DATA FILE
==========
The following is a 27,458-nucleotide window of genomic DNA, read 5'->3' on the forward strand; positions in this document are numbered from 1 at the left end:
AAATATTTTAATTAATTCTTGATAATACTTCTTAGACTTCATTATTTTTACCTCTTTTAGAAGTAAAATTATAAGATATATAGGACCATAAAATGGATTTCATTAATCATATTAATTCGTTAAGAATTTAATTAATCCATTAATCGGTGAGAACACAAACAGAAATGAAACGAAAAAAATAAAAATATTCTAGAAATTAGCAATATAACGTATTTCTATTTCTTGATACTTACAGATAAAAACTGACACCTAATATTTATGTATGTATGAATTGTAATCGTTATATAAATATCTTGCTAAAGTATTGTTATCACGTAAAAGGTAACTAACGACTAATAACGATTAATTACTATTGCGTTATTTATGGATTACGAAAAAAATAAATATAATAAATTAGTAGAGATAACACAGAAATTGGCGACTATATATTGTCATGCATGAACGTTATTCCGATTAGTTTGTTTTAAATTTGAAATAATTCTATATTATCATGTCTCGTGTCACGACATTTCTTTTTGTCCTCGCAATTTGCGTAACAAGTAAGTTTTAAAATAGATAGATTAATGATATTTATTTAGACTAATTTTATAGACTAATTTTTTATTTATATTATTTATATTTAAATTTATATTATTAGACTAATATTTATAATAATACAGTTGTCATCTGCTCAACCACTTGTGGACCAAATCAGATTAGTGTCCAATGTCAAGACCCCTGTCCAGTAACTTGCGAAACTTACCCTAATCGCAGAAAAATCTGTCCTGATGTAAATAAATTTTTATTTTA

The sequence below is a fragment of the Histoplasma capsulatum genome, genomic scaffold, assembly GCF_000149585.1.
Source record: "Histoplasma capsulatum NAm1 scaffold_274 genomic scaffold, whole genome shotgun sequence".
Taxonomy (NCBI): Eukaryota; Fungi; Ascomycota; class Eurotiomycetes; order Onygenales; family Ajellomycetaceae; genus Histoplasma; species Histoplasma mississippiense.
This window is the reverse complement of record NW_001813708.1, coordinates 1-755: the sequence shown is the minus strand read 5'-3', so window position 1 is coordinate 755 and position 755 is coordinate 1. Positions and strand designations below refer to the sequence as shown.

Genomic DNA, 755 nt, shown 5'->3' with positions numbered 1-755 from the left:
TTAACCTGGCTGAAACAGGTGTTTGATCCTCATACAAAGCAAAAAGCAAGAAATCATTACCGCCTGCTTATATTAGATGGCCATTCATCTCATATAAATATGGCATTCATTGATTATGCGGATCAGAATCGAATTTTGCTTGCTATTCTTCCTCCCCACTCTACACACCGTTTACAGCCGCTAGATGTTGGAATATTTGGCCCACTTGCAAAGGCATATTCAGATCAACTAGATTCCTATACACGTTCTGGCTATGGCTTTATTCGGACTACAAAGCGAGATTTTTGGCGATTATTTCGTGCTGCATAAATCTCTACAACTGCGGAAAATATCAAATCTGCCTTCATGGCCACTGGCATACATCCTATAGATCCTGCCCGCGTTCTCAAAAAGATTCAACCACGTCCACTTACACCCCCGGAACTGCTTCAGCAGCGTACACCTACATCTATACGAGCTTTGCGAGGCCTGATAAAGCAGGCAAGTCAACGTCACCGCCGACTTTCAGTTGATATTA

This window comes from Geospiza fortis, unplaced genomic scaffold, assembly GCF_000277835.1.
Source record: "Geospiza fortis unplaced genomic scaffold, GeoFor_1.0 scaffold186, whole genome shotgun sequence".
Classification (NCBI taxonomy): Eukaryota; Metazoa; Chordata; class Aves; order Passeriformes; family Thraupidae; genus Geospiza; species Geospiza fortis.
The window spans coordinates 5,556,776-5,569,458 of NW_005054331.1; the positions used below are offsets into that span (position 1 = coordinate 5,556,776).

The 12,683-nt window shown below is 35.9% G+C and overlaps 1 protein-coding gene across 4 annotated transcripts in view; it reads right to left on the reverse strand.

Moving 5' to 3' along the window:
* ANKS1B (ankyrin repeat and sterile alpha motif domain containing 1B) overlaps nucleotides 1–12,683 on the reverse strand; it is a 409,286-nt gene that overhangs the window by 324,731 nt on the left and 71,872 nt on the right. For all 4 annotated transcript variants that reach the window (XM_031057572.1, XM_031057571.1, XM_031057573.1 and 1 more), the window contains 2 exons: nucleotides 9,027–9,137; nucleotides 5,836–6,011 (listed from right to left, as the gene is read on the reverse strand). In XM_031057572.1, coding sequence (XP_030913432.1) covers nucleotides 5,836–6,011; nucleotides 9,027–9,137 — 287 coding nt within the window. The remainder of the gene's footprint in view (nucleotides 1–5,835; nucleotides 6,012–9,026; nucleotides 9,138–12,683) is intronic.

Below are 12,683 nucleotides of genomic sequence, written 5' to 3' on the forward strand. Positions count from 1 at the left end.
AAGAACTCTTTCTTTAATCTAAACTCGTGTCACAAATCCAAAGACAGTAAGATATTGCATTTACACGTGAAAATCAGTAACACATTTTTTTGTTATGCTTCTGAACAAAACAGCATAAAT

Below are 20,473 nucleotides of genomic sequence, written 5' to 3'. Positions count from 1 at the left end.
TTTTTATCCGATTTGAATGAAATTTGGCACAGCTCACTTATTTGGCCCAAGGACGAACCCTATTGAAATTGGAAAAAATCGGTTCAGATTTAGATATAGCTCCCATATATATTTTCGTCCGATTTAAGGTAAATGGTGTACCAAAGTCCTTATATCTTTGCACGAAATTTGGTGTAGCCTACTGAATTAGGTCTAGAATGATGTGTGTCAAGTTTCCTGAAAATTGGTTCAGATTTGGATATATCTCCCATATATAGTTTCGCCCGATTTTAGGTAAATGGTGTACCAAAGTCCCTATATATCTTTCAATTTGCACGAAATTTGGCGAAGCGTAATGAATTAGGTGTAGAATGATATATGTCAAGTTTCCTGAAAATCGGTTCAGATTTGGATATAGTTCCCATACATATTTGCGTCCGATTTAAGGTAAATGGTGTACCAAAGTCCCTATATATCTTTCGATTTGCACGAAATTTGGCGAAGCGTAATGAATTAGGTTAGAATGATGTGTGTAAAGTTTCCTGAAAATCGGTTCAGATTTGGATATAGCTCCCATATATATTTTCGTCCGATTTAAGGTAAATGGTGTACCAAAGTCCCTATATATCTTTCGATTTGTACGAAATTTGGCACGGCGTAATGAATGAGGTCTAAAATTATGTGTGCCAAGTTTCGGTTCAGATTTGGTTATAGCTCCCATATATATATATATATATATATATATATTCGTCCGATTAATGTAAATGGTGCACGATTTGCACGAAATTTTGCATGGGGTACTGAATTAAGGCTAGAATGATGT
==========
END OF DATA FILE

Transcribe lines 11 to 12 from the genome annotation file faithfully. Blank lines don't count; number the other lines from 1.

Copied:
Classification (NCBI taxonomy): Eukaryota; Metazoa; Chordata; class Aves; order Passeriformes; family Thraupidae; genus Geospiza; species Geospiza fortis.
The window spans coordinates 5,556,776-5,569,458 of NW_005054331.1; the positions used below are offsets into that span (position 1 = coordinate 5,556,776).